This tale of a drunken journalist has long been one of James Cagney’s rarest films, never released on video or DVD. It seems to be available only on the “grey market”. I do hope this film will get an official release, as there is clearly a demand for it. When I first posted this review, it was available on Youtube, but it was later taken down.
The opening 20 minutes or so, in particular, for me are Cagney at his best – almost as compelling as his performance in White Heat, made just a couple of years earlier. The rest of the movie doesn’t keep to quite that pitch, but it’s still well worth watching, with excellent performances by Gig Young and James Gleason and sharp, memorable dialogue. It was directed by Gordon Douglas, who also directed Cagney in the gangster thriller Kiss Tomorrow Goodbye, but for me this is probably the stronger movie of the two.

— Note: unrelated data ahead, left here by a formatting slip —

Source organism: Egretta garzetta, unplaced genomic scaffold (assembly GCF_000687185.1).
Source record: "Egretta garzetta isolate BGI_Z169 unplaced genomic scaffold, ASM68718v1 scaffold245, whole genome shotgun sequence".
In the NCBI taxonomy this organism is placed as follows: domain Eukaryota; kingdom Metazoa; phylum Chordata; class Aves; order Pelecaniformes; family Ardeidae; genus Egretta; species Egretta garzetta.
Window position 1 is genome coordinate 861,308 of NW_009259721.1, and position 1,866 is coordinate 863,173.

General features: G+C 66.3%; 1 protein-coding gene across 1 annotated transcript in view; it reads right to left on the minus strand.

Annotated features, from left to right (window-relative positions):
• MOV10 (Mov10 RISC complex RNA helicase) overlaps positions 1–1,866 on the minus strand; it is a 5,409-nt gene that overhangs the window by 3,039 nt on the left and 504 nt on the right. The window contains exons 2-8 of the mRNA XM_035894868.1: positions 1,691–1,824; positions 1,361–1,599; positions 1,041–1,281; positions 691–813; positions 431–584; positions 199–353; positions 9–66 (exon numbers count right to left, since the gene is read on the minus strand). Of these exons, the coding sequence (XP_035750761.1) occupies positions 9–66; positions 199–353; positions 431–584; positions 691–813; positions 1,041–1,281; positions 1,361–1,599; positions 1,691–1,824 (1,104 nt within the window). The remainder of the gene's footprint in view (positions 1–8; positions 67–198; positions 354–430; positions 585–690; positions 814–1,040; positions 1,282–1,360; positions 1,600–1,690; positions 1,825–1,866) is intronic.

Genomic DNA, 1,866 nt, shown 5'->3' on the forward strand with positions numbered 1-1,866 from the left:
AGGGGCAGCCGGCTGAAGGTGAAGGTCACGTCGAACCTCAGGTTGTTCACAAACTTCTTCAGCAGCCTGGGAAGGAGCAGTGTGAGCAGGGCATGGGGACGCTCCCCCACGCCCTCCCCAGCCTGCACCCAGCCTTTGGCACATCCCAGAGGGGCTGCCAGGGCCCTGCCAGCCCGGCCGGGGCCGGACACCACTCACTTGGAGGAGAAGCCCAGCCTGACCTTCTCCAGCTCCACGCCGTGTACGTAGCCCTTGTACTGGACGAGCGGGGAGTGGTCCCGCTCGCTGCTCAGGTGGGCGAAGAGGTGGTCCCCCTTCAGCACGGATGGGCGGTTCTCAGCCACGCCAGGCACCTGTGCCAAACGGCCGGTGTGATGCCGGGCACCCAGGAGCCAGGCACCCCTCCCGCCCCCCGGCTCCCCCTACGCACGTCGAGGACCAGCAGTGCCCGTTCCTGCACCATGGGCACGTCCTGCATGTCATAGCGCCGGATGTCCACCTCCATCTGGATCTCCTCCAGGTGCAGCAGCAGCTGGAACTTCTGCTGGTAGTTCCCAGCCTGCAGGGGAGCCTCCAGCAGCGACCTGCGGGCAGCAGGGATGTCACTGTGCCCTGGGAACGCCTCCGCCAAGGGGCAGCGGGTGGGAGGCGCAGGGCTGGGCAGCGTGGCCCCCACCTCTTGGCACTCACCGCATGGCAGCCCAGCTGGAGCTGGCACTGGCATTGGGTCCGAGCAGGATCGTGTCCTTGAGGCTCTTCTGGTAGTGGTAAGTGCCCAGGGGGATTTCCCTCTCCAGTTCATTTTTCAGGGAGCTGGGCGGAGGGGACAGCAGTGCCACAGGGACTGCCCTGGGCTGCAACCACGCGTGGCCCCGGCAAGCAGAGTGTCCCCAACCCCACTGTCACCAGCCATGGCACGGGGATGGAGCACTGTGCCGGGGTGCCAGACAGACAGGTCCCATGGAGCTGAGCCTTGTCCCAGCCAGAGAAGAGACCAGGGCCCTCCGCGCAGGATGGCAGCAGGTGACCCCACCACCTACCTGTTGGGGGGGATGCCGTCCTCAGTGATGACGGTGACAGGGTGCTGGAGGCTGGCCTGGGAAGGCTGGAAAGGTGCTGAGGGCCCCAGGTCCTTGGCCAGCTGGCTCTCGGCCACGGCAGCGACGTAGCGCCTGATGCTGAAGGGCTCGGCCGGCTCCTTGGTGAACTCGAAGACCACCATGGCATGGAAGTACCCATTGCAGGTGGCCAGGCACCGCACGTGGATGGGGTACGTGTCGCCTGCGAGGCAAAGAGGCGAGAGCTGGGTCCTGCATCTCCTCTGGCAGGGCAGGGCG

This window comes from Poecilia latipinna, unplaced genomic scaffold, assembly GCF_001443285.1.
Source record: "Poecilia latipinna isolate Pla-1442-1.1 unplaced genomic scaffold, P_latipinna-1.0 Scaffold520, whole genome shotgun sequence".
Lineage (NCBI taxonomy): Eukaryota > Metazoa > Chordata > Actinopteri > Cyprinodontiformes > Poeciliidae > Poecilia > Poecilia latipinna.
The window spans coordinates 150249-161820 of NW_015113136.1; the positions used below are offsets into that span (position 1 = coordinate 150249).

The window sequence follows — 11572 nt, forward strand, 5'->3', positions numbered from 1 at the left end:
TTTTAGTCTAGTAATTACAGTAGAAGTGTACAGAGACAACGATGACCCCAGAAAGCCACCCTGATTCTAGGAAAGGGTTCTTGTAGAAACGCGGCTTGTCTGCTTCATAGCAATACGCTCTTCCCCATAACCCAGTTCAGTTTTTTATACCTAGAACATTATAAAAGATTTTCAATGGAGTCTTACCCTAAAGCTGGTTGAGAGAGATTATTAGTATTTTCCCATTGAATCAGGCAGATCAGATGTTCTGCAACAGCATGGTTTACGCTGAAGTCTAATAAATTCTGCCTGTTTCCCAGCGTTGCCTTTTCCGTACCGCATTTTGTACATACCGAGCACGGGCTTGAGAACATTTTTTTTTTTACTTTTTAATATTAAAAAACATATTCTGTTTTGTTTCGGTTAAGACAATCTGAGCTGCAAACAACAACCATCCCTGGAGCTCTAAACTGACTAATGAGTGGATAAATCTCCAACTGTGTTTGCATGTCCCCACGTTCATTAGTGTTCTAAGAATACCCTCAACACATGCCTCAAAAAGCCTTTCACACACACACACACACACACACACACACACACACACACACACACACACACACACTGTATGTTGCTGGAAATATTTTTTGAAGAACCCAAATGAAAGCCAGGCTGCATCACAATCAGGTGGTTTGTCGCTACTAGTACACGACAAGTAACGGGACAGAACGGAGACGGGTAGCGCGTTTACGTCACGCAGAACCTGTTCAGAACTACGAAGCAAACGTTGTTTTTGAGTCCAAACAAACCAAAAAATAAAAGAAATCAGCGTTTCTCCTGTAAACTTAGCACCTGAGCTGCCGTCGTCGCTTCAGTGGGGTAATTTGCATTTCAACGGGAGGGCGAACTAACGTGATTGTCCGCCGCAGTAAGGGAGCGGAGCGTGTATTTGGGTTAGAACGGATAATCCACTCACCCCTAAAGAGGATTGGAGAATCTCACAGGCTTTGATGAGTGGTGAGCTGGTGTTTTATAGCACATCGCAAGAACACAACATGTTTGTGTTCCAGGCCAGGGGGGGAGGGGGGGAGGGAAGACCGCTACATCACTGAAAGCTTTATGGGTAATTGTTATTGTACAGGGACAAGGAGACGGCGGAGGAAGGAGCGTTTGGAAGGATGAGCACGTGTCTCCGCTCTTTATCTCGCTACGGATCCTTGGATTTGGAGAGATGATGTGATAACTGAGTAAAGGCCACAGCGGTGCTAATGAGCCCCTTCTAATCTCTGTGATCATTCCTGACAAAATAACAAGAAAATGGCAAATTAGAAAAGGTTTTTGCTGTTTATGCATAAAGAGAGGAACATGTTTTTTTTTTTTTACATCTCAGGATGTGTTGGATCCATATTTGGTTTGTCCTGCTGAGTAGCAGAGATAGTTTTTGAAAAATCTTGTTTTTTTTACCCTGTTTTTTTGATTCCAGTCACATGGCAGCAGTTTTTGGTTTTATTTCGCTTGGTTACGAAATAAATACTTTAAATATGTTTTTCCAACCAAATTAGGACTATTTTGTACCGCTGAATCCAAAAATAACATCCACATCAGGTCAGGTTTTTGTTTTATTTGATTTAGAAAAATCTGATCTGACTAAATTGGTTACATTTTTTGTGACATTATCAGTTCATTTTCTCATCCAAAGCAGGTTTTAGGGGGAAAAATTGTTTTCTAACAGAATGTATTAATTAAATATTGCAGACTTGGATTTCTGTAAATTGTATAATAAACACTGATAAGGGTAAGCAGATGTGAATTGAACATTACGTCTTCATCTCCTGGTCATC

However, the problem with this film is in a way the same as with the much better-known Bogart and Raft movie They Drive By Night – that it starts off by giving a dramatic treatment of reality, showing a real issue facing the hero, but then spins away from the issue it’s just raised to come up with a far-fetched melodramatic plot. They Drive By Night begins with the exhausting workload of long-distance truckers, and ends with a film noir murder plot. Come Fill the Cup begins with a look at one man’s struggle against alcoholism, but turns into an also-ran gangster movie. Cagney himself was bitterly disappointed by this change of focus and the way gangsters had been worked in, just as he was trying to beat his typecasting. I’m wondering, though, if this plot was in the original book, by Harlan Ware – I can’t find a summary of its story anywhere, but did find the cover of a paperback edition on the net (unfortunately I seem to have lost the link), and it seems to feature the dancing girl Maria, who is involved in the film’s gangster plot.